I’m no gardener, really. My little courtyard, which catches the sun for only a few hours every day, has seen a mishmash of trials and errors over the last decade. Now, I’m happy if the night-scented stock and cornflowers that I sow every year actually flower, if my honeysuckle and mock orange bushes both blossom and smell sweet, and if my purple-leaved maple tree turns scarlet in autumn.
Most years, one or more of these essentials disappoints me. The maple usually shrivels up. Mock orange flowers make an appearance or not, as the whim takes them. Worst ever, in the relentlessly rainy summer of 2012, no cornflowers germinated at all, I counted just four valiant night-scented stock flowers, and the numerous honeysuckle blooms were scentless in the cold, damp air.
I have only ‘a bit of earth’, as Mary Lennox in The Secret Garden might describe it. There’s a flowerbed about 3 x 7 feet, a corner plot that used to be a small sludgy pond, another tiny rectangle with trellis for the honeysuckle, and a scattering of pots. It’s tempting to cram these spaces full of my chosen plants, but, given that my choices often fail, I’ve learnt to enjoy the surprises. A lemon balm bush once sprouted from nowhere, and last year a packet of Californian poppy seeds produced one frilly-edged pink specimen among the rather boring smooth yellow and cream petals.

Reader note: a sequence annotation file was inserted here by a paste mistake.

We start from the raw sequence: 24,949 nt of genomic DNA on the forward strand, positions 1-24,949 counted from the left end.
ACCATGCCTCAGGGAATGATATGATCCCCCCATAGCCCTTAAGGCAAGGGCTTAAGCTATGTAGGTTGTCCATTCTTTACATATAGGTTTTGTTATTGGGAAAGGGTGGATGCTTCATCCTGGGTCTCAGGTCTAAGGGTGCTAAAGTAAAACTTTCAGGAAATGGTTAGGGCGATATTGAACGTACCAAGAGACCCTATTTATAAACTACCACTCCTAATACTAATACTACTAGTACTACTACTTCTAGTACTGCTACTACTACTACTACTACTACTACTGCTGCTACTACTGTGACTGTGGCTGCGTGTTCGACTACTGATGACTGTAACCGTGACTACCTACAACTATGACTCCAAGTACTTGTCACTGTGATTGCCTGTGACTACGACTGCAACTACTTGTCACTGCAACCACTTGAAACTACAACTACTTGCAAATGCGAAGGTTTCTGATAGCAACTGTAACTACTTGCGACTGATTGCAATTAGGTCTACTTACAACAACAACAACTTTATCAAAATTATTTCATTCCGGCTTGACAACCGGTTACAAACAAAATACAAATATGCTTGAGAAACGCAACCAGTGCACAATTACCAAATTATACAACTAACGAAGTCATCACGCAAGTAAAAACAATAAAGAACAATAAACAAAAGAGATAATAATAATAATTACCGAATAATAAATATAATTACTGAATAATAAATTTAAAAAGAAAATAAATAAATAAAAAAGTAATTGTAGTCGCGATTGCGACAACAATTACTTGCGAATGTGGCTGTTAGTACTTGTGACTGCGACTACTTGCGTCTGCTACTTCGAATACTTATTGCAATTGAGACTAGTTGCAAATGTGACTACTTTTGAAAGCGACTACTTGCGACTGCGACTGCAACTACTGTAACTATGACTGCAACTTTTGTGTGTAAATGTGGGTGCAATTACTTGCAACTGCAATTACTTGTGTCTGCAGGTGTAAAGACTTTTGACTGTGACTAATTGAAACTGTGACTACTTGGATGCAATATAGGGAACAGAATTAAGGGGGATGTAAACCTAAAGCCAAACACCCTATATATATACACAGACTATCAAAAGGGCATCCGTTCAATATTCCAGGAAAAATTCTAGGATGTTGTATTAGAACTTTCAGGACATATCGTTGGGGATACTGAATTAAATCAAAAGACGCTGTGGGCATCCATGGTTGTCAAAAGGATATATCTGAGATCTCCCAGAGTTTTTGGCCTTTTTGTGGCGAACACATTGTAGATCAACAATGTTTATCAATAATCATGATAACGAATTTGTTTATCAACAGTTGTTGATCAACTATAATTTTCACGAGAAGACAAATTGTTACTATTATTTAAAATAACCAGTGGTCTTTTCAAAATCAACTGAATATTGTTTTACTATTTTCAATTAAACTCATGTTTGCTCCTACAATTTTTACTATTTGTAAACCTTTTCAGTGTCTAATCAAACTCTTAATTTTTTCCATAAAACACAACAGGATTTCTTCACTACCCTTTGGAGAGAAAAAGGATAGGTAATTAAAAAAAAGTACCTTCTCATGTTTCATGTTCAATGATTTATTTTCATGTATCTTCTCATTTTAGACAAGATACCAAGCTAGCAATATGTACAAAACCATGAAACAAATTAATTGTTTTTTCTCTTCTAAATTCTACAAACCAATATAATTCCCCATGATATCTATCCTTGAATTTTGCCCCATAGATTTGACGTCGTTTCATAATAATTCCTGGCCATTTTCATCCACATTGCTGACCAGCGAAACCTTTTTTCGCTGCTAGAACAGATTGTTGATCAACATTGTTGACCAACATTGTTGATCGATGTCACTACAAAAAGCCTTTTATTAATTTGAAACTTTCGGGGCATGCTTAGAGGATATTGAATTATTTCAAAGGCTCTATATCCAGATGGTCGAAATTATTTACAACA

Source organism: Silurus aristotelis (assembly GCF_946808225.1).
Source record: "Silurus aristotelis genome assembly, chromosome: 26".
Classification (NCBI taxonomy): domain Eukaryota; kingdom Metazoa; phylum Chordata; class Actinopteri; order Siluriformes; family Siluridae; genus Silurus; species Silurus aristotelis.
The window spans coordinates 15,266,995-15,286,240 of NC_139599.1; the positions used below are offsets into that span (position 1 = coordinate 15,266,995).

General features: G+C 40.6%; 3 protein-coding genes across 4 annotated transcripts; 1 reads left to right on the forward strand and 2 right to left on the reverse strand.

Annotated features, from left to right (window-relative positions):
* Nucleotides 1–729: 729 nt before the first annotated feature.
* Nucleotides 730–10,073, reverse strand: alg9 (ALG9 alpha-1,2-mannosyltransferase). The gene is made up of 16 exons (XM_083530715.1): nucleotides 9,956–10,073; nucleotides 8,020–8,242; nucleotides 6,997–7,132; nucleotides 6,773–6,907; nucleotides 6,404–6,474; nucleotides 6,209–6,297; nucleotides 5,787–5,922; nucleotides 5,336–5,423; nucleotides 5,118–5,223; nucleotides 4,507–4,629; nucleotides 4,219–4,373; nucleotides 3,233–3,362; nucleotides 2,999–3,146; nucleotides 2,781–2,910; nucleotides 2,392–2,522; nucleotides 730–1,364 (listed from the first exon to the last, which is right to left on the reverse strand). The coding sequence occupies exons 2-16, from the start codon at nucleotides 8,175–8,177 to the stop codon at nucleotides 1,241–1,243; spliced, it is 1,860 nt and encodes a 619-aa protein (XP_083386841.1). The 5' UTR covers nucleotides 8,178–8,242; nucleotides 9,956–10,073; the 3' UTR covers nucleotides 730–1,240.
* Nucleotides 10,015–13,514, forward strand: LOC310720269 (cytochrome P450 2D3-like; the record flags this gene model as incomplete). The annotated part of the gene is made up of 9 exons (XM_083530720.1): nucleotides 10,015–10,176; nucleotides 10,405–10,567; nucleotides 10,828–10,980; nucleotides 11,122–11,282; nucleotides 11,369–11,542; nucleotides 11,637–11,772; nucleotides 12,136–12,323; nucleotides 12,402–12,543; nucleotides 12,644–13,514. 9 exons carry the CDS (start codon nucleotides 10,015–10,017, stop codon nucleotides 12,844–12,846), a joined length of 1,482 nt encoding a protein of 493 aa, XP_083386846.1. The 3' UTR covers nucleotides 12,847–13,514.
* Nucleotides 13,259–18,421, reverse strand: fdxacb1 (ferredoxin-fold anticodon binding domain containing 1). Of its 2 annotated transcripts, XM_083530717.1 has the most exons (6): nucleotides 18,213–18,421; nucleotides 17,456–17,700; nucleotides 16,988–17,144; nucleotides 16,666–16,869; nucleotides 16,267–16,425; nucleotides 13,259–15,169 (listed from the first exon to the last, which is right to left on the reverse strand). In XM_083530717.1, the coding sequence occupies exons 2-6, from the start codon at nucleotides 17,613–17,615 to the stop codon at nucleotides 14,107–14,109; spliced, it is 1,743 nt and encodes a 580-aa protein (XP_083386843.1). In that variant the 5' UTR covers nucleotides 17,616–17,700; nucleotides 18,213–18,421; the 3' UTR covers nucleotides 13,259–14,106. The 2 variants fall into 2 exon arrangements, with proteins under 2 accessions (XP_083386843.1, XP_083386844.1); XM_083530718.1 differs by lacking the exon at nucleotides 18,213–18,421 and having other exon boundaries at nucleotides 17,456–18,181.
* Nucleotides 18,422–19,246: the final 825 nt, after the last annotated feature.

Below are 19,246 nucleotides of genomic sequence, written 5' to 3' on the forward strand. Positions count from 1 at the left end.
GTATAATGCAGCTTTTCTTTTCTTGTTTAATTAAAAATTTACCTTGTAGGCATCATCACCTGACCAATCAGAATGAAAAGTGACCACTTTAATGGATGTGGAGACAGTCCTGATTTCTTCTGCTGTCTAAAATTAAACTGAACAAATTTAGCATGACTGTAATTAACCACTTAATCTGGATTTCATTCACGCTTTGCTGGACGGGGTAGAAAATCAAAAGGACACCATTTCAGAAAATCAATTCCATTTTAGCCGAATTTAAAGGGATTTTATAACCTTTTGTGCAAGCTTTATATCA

This winter, I noticed a low-lying bunch of leaves quickly spreading near the wall in the main bed. I had an idea what they might be, but wasn’t sure, so I dug most of the plant out but left a few leaves behind to see what would happen. Eventually, one tiny flower emerged on a thin stem from the foliage—a guest violet.
Some years ago, I planted violets in a different part of the bed, but either they died or I pulled them out to make way for some other experiment, and they were forgotten. But underground, in their own time, they’d found their way to a spot where they could give themselves another chance.
So 2014 has begun with some good signs. Not only do I have my surprise violets, but the new white hyacinths and white anemones that I especially wanted to succeed have done so (for this year, at least). And now it’s time to sow some seeds and remember to water the maple tree…